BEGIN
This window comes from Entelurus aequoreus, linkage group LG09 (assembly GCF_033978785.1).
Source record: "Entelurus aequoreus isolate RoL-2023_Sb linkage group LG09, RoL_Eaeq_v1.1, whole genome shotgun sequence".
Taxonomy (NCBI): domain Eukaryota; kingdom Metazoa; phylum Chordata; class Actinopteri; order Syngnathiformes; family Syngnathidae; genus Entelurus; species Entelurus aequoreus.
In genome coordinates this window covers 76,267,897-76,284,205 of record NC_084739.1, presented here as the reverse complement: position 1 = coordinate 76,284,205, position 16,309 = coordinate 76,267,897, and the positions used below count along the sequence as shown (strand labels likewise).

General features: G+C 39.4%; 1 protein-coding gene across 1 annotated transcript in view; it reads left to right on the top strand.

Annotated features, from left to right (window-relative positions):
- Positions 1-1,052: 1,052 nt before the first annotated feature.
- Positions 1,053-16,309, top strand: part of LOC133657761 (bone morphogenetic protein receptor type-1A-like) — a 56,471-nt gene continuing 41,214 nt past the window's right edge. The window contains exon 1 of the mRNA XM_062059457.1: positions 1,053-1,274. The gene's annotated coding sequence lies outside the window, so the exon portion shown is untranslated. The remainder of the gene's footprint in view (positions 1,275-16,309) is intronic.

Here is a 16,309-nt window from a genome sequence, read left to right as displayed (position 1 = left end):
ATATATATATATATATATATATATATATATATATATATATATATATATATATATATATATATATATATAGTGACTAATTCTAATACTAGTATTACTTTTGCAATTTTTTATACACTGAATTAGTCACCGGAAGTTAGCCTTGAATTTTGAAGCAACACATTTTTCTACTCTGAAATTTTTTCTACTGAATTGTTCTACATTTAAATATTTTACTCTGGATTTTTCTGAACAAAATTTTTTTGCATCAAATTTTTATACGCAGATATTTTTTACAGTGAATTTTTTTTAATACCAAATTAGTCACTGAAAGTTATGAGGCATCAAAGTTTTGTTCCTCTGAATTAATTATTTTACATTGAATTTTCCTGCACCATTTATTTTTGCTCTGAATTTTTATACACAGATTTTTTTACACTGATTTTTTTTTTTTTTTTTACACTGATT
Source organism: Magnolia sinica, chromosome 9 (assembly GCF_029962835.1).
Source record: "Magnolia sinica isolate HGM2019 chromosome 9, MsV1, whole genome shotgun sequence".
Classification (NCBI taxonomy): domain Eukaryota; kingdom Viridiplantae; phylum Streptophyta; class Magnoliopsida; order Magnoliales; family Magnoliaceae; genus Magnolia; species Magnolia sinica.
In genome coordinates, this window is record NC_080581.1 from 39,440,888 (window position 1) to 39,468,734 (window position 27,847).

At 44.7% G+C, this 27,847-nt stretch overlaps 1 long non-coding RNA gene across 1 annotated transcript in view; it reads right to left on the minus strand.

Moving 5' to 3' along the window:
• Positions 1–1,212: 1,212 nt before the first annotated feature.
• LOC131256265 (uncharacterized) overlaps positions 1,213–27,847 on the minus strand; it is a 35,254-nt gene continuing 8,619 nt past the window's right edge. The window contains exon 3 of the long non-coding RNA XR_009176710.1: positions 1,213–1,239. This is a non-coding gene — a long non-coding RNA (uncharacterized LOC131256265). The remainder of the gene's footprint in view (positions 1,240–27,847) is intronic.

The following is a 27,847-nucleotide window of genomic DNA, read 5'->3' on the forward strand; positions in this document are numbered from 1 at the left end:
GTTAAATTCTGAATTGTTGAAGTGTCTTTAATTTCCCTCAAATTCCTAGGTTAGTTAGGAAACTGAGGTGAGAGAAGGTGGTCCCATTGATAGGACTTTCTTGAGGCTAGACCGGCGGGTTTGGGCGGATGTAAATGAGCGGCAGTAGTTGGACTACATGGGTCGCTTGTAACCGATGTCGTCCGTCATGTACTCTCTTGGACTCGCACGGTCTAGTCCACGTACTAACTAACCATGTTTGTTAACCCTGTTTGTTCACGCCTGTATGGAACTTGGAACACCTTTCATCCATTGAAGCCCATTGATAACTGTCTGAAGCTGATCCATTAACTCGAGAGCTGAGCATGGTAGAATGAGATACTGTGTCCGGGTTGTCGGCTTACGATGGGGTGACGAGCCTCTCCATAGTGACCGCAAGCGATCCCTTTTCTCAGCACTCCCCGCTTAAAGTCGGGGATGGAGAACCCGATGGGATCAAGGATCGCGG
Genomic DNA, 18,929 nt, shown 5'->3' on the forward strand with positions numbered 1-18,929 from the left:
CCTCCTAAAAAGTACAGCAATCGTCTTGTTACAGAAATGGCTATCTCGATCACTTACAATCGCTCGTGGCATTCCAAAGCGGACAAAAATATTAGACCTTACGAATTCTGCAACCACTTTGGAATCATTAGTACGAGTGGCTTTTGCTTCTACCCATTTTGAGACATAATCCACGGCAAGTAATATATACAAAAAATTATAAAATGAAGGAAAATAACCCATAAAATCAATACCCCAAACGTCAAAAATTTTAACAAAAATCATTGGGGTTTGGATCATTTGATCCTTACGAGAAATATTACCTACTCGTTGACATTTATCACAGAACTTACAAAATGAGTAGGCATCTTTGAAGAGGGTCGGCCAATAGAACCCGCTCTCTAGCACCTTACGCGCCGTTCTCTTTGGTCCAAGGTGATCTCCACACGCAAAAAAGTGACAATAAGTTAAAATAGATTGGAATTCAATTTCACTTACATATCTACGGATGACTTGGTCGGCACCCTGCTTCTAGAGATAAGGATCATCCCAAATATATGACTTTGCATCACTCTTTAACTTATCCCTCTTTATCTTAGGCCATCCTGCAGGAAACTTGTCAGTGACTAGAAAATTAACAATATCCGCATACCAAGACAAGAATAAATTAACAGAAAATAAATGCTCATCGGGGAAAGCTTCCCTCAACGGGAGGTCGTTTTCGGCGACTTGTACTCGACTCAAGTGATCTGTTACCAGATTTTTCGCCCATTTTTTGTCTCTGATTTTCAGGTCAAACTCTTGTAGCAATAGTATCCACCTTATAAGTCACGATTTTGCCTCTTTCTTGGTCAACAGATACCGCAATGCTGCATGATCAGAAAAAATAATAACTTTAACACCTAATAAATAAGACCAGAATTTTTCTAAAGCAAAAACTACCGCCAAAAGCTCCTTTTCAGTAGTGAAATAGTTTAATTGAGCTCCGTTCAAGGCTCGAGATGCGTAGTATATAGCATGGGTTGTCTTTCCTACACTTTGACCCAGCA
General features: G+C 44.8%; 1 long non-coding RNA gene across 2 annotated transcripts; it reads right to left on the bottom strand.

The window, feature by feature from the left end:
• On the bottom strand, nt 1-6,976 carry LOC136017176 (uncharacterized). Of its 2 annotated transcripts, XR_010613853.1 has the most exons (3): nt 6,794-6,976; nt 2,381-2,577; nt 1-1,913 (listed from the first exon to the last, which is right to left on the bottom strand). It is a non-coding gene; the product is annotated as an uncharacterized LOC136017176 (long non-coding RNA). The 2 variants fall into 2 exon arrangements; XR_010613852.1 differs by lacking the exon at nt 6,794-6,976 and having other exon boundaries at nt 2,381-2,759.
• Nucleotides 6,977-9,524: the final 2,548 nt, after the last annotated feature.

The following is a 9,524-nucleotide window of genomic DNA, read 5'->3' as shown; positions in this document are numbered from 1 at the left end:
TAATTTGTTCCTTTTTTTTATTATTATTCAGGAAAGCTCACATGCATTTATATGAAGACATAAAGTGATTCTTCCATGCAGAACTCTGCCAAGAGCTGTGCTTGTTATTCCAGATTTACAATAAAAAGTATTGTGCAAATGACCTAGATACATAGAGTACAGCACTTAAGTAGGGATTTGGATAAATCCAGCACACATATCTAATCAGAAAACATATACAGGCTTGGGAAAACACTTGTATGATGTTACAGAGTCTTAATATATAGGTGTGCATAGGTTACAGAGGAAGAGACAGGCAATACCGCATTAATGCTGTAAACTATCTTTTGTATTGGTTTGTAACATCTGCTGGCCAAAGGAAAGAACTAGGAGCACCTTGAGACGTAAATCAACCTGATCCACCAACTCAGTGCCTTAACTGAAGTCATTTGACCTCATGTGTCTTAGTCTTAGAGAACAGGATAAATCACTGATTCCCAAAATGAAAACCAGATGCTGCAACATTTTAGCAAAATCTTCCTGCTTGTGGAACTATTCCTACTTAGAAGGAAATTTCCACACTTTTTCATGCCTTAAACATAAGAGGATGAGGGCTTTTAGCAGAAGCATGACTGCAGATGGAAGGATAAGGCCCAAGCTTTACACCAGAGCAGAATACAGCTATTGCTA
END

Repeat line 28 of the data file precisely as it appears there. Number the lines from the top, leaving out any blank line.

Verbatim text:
TAATTTGTTCCTTTTTTTTATTATTATTCAGGAAAGCTCACATGCATTTATATGAAGACATAAAGTGATTCTTCCATGCAGAACTCTGCCAAGAGCTGTGCTTGTTATTCCAGATTTACAATAAAAAGTATTGTGCAAATGACCTAGATACATAGAGTACAGCACTTAAGTAGGGATTTGGATAAATCCAGCACACATATCTAATCAGAAAACATATACAGGCTTGGGAAAACACTTGTATGATGTTACAGAGTCTTAATATATAGGTGTGCATAGGTTACAGAGGAAGAGACAGGCAATACCGCATTAATGCTGTAAACTATCTTTTGTATTGGTTTGTAACATCTGCTGGCCAAAGGAAAGAACTAGGAGCACCTTGAGACGTAAATCAACCTGATCCACCAACTCAGTGCCTTAACTGAAGTCATTTGACCTCATGTGTCTTAGTCTTAGAGAACAGGATAAATCACTGATTCCCAAAATGAAAACCAGATGCTGCAACATTTTAGCAAAATCTTCCTGCTTGTGGAACTATTCCTACTTAGAAGGAAATTTCCACACTTTTTCATGCCTTAAACATAAGAGGATGAGGGCTTTTAGCAGAAGCATGACTGCAGATGGAAGGATAAGGCCCAAGCTTTACACCAGAGCAGAATACAGCTATTGCTA